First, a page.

The sentence or final order of a court in a civil or criminal proceeding, enforceable by the appropriate modes of execution appointed by law. In criminal cases, according to Talmudic law, the judgment was pronounced by the chief of the court in the presence of the accused (Sanh. 79b; Maimonides, "Yad," Sanh. xiv. 7; ib., Roẓeaḥ, iv. 7). If the judgment was for acquittal it could not be reversed; but if it was for conviction it could be reversed, and another trial instituted either at the plea of the convict, after presenting a sufficient reason, or at the instance of new witnesses appearing for the defendant (see Acquittal; Execution).

In Civil Cases.

In civil cases, also, judgment was pronounced by the presiding judge. The formula was very simple: "A, thou art guilty"; "B, thou art innocent." The judgment could be pronounced even if the parties concerned were not present (Shulḥan 'Aruk, Ḥoshen Mishpaṭ, 18, 6; comp. ib. 13, 6). If one of the litigants wished to have a written copy of the judgment, the court might furnish him with one before the litigants left the court-room, but not after, because it was apprehended that they might settle the case between themselves outside. The formula for a written judgment was as follows: "A and B came before the court, and in its opinion A is guilty and B is innocent." Neither in the written nor in the spoken sentence should the names of the judges be included (Sanh. 30a; "Yad," Sanh. xxii. 8; Ḥoshen Mishpaṭ 19, 2; comp. ib. 39, 9-10).

The reasons for the decision were included in the judgment only when the judges noticed a dissatisfaction on the part of the litigants, or when one of the litigants asked for the reasons. The prevailing custom, however, was to explain the reasons of a judgment only when one of the litigants was compelled to appear before a certain court, though he wished to be judged by another. In such a case he had to pay the money immediately on the receipt ofthe judgment note; and if the decision was reversed by another court the money was refunded to him. A high and famous court need not assign any reason for its decisions (Sanh. 31b; Tosef., Sanh. s.v. "We'im"; B. M. 69b; Tosef., B. M. s.v. "Ki"; Ḥoshen Mishpaṭ, 14, 4, Isserles' gloss).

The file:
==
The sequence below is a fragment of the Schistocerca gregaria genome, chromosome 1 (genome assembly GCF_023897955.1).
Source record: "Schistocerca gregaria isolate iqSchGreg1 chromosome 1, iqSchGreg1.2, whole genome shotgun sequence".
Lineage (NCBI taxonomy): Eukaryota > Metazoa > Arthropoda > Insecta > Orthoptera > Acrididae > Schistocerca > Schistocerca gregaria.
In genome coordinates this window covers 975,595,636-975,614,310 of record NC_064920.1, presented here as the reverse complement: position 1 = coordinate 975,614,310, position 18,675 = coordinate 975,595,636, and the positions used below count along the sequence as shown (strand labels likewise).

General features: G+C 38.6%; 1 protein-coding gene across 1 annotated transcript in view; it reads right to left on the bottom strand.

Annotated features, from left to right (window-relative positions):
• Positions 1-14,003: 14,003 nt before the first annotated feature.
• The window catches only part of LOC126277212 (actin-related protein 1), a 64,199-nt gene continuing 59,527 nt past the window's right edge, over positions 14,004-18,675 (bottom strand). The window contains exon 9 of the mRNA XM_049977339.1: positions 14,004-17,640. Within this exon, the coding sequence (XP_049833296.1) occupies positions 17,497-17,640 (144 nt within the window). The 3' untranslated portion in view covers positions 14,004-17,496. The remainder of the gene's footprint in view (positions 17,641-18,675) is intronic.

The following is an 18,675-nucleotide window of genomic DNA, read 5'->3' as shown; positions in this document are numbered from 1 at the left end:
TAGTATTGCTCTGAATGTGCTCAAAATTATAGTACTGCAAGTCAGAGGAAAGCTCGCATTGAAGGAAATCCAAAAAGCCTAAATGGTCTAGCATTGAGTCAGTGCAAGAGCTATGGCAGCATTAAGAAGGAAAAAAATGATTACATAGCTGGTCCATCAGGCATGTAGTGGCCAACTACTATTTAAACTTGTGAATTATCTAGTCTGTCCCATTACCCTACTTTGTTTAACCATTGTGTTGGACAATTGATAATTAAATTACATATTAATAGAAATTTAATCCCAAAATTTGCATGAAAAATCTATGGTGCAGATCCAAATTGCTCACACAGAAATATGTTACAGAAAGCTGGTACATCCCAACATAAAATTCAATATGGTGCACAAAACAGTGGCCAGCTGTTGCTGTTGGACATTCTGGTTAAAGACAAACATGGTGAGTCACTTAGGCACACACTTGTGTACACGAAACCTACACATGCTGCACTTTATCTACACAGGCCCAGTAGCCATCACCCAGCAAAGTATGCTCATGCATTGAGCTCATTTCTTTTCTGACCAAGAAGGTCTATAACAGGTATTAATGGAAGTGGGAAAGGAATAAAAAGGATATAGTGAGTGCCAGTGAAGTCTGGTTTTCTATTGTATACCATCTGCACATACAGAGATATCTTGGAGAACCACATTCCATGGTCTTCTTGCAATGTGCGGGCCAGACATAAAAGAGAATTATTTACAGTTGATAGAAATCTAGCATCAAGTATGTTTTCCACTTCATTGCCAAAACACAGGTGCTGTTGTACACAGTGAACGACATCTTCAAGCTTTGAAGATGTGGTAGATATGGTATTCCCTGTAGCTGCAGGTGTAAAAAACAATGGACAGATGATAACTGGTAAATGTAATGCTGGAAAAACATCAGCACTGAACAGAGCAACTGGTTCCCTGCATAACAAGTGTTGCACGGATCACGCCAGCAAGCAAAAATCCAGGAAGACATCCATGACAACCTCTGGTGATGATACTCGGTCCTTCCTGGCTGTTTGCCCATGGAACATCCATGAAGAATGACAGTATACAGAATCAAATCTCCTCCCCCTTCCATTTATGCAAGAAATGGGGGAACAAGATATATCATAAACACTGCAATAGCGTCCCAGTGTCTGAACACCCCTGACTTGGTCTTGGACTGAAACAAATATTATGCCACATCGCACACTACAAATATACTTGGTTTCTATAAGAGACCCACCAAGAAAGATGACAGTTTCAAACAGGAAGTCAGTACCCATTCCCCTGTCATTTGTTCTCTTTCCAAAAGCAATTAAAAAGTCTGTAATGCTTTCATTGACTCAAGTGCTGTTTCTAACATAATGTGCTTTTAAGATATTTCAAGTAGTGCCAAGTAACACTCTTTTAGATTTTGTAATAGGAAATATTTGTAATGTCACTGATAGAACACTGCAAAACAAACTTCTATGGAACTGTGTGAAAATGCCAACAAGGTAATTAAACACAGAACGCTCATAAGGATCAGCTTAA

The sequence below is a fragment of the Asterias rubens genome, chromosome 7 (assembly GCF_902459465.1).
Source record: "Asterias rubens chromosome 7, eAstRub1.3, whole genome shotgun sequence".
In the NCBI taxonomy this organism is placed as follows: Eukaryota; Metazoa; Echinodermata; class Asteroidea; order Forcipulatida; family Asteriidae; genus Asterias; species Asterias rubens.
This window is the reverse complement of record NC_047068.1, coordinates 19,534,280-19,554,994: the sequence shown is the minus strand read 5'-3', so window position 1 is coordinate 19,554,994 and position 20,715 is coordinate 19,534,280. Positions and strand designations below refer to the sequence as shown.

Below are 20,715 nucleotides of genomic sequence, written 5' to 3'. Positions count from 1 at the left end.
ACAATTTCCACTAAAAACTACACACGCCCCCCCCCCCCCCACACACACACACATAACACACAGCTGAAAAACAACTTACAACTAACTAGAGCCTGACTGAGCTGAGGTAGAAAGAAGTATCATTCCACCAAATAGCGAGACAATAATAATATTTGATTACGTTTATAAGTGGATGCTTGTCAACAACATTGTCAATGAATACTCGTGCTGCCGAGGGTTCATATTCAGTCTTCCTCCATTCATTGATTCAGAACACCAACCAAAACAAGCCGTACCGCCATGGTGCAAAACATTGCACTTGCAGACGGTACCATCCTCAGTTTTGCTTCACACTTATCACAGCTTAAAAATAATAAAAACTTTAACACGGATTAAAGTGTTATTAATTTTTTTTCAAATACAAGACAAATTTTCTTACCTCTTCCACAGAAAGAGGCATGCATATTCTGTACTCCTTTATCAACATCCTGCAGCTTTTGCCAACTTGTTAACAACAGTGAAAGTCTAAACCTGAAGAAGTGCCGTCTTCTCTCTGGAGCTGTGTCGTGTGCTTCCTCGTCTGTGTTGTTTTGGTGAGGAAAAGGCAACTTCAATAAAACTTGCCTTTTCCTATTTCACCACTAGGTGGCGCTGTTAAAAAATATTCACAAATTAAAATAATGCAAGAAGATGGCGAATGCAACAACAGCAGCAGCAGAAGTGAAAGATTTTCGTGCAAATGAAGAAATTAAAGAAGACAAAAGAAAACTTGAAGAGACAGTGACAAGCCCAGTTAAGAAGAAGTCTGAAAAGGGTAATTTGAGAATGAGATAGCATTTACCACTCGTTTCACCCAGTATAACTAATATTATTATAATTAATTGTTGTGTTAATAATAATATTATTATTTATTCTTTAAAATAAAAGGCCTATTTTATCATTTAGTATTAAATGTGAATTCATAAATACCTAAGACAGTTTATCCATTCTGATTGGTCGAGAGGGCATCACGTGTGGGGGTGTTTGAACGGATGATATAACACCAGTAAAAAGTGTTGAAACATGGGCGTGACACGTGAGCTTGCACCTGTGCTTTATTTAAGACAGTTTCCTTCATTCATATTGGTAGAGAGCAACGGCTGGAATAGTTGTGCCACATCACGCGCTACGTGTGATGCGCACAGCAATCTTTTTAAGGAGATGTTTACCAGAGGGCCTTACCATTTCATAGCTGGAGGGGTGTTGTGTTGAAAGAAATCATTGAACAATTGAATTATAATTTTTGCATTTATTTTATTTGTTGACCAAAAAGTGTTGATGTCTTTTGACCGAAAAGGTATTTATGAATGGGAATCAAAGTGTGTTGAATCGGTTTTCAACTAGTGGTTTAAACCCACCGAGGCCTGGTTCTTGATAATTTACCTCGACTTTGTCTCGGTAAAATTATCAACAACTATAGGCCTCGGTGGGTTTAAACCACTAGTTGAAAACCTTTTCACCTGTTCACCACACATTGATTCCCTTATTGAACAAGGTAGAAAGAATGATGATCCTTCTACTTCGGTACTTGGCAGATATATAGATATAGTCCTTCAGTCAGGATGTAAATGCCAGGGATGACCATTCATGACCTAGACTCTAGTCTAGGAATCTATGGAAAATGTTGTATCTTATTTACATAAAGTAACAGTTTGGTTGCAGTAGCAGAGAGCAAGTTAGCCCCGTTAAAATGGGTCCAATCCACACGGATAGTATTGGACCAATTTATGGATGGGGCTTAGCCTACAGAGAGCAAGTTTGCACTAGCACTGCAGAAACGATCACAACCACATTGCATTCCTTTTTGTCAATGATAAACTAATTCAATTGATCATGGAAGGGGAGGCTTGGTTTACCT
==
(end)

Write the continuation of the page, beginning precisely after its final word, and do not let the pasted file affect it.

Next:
The judges were not permitted to divulge to the public their individual opinions of any case after it had been decided. On one occasion a disciple was expelled from the court-room because he related the opinions of the judges in a case twenty-two years after its trial (Sanh. 31a; "Yad," Sanh. xxii. 7).

Reversal of Judgment.

A judgment in civil cases could be reversed at the instance of either of the parties. Even if the court ordered them to produce all new testimony within thirty days, and they brought new testimony after that period, the judgment might be reversed and a new trial instituted. If at the question of the court one of the litigants admitted that he could bring no other testimony, and then produced new testimony, which, however, could have been obtained before, the judgment could not be reversed. But if he brought witnesses who were in a distant land at the time of the trial, or testimony of which he might have had no previous knowledge, a new trial was usually granted (Sanh. 31a; "Yad," Sanh. vi. 6-8; Ḥoshen Mishpaṭ, 20, 1).

For reversal of judgment in cases of appeal to higher courts see Appeals. See also Excommunication; Execution.

  • Bloch, Die Civilprocess-Ordnung, pp. 84-87, Budapest, 1882;
  • Mendelsohn, Criminal Jurisprudence, pp. 148-152, Baltimore, 1891.
S. S. J. H. G.
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